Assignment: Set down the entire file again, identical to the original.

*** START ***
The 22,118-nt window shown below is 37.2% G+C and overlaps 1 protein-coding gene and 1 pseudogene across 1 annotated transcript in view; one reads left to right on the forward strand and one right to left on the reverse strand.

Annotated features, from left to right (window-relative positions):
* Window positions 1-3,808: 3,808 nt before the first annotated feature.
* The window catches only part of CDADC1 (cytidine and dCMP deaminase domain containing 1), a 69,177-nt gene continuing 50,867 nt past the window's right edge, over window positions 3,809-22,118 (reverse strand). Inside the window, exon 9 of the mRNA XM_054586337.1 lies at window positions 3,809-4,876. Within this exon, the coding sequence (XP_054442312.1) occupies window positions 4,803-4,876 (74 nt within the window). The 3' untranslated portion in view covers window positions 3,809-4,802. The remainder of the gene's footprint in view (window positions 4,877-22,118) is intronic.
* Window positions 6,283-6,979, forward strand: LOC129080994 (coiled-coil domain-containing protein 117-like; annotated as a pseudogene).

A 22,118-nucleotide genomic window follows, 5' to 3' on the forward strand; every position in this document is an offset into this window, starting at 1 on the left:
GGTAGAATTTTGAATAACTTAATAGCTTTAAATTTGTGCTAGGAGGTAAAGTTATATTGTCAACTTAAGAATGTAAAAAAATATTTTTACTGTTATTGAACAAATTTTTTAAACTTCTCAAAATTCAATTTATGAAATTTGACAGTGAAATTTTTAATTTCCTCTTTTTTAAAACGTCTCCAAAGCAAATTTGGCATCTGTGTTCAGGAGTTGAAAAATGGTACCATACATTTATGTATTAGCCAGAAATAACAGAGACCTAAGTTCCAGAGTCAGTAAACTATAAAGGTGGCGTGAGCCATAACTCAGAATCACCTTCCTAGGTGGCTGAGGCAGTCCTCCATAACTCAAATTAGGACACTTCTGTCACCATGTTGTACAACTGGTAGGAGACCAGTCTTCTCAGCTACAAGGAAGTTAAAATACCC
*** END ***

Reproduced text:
The 22,118-nt window shown below is 37.2% G+C and overlaps 1 protein-coding gene and 1 pseudogene across 1 annotated transcript in view; one reads left to right on the forward strand and one right to left on the reverse strand.

Annotated features, from left to right (window-relative positions):
* Window positions 1-3,808: 3,808 nt before the first annotated feature.
* The window catches only part of CDADC1 (cytidine and dCMP deaminase domain containing 1), a 69,177-nt gene continuing 50,867 nt past the window's right edge, over window positions 3,809-22,118 (reverse strand). Inside the window, exon 9 of the mRNA XM_054586337.1 lies at window positions 3,809-4,876. Within this exon, the coding sequence (XP_054442312.1) occupies window positions 4,803-4,876 (74 nt within the window). The 3' untranslated portion in view covers window positions 3,809-4,802. The remainder of the gene's footprint in view (window positions 4,877-22,118) is intronic.
* Window positions 6,283-6,979, forward strand: LOC129080994 (coiled-coil domain-containing protein 117-like; annotated as a pseudogene).

A 22,118-nucleotide genomic window follows, 5' to 3' on the forward strand; every position in this document is an offset into this window, starting at 1 on the left:
GGTAGAATTTTGAATAACTTAATAGCTTTAAATTTGTGCTAGGAGGTAAAGTTATATTGTCAACTTAAGAATGTAAAAAAATATTTTTACTGTTATTGAACAAATTTTTTAAACTTCTCAAAATTCAATTTATGAAATTTGACAGTGAAATTTTTAATTTCCTCTTTTTTAAAACGTCTCCAAAGCAAATTTGGCATCTGTGTTCAGGAGTTGAAAAATGGTACCATACATTTATGTATTAGCCAGAAATAACAGAGACCTAAGTTCCAGAGTCAGTAAACTATAAAGGTGGCGTGAGCCATAACTCAGAATCACCTTCCTAGGTGGCTGAGGCAGTCCTCCATAACTCAAATTAGGACACTTCTGTCACCATGTTGTACAACTGGTAGGAGACCAGTCTTCTCAGCTACAAGGAAGTTAAAATACCC